The Asian Development Bank (ADB) and the joint stock company Almaty Electric Stations (ALES) have signed a loan of approximately $214 million to replace an inefficient coal-fired combined heat and power (CHP) plant in Kazakhstan with state-of-the-art combined cycle gas turbine (CCGT) units, significantly reducing the plant’s carbon emissions central.
The modernization of JSC Almaty Electric Stations CHP Plant 2 will increase fuel efficiency by more than 20%, significantly reduce emissions of carbon dioxide and other air pollutants, improve the city’s overall air quality and ensure that residents of Kazakhstan’s largest city can continue to heat their homes during the country’s winters.
“Kazakh winters are long and cold, and the heating season lasts for more than half a year,” said Suzanne Gaboury, ADB Director General of Private Sector Operations.
“Replacing this coal-fired facility will bring significant environmental and health benefits to the people of Almaty, while meeting their heating needs.” Kazakhstan is in dire need of decarbonization, and ADB funding will help the country achieve this transition.”
About 70% of Kazakhstan’s electricity is produced from coal, while energy-related activity, including heat and power production, accounts for more than 80% of its total greenhouse gas emissions.
Coal-fired cogeneration plants are major sources of air pollutants such as carbon dioxide and particulates. Studies estimate that the average risk of mortality attributable to air pollution is about 16,000 cases per year.
The project, a joint effort of ADB sovereign and non-sovereign teams, will also provide secondary standby generation capacity to balance the intermittency of renewable energy generation and manage load peaks. This will allow Kazakhstan’s power system operator to integrate more renewables into the country’s energy mix, helping to meet the government’s climate targets.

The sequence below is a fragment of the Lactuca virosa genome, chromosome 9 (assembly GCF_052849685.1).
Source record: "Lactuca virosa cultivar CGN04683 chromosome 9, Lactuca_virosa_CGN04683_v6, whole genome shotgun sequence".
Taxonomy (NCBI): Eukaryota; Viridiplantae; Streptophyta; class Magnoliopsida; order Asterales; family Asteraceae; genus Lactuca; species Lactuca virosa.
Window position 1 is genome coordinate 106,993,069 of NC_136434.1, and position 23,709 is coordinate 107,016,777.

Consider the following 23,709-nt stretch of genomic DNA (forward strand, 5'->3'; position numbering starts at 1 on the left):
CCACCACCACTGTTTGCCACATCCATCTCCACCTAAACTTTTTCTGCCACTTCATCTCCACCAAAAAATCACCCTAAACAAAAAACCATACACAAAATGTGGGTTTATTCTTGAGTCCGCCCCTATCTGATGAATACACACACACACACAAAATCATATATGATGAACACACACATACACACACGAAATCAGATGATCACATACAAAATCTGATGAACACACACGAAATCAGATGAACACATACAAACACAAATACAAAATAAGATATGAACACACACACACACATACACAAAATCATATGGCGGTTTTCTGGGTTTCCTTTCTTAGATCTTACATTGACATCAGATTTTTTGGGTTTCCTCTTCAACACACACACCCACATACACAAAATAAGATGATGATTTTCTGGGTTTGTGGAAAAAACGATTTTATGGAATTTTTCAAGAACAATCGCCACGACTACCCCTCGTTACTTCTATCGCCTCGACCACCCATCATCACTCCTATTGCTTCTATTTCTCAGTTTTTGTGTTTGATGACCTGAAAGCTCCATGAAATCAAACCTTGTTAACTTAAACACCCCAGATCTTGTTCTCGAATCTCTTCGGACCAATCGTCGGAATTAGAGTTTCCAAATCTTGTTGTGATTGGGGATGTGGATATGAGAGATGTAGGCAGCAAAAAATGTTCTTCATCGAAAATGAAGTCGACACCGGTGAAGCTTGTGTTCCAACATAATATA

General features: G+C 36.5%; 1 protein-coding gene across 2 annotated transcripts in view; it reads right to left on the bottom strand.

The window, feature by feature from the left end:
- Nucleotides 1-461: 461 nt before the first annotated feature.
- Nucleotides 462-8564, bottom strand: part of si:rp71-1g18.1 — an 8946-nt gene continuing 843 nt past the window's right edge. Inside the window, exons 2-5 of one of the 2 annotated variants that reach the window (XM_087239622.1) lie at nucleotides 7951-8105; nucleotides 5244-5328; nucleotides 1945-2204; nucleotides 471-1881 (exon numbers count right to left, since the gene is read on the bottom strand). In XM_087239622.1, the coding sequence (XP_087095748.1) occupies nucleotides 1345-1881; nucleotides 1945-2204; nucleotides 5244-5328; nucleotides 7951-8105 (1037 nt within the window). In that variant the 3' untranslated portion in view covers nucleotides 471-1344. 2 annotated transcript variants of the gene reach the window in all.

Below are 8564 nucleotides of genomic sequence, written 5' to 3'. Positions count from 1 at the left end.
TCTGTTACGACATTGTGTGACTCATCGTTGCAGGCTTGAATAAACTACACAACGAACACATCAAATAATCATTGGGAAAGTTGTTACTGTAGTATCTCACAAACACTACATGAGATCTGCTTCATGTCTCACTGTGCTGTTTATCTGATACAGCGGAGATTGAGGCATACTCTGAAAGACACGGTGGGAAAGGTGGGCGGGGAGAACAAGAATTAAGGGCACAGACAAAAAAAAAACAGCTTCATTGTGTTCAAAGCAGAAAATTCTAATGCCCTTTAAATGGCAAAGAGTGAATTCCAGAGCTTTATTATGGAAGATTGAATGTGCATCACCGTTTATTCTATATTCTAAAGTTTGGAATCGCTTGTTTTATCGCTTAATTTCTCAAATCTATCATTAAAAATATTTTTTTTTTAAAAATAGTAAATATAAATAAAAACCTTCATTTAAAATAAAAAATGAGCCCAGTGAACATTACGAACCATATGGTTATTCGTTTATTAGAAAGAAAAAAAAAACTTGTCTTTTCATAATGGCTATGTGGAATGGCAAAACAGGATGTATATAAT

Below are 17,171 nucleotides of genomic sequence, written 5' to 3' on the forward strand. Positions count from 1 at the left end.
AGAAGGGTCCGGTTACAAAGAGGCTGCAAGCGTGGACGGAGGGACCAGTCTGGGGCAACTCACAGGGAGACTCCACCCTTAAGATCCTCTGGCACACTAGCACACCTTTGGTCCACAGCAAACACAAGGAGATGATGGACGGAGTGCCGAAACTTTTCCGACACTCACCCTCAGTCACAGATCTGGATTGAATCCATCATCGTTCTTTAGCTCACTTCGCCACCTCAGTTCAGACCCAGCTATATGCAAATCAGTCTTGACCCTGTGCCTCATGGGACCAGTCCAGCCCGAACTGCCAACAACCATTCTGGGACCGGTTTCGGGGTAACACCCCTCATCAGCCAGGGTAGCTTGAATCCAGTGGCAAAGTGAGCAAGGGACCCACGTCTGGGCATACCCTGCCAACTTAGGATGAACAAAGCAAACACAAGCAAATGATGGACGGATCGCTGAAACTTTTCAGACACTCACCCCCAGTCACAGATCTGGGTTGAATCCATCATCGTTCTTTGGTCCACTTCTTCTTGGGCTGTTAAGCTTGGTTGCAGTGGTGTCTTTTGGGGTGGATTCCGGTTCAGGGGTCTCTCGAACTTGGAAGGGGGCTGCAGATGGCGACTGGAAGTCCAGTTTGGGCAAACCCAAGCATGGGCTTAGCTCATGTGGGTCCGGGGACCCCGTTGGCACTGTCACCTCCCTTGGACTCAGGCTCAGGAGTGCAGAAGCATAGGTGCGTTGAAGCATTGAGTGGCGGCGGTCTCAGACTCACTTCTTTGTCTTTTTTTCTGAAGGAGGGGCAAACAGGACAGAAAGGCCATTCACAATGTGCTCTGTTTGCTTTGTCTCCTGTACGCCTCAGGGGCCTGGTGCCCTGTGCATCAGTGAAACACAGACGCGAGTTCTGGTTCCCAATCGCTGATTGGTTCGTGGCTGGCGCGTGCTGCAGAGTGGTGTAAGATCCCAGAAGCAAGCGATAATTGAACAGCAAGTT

ADB will expand its support to Turkmenistan
In February 2023, President Kassym-Jomart Tokayev approved Kazakhstan’s long-term decarbonization strategy, which aims to achieve carbon neutrality by 2060. In May 2023, the ADB launched a new five-year strategy for Kazakhstan focused on addressing the impacts of climate change and decarbonise the economy.
The project is part of the national Green Kazakhstan project, 2021-2025, to create a favorable living environment for the population and improve the environmental conditions of the country.
In accordance with its 2021 Energy Policy, the ADB requires natural gas-fired electricity generation projects to employ the best available technologies and only supports natural gas projects in specific circumstances and according to strict criteria.
These include the global reduction in emissions, the absence of cleaner options that are technically, economically and financially viable to provide the same energy services, and the adaptation of the project to the national contribution provided for in the Paris Agreement.
Created in 2006, ALES is one of the main providers of electricity and heat for the city and the Almaty region. Samruk-Energy is a Kazakh state holding company with vertically integrated subsidiaries and joint ventures engaged in power and heat generation, as well as transmission and distribution. Samruk-Energy is the largest company in the energy sector of Kazakhstan.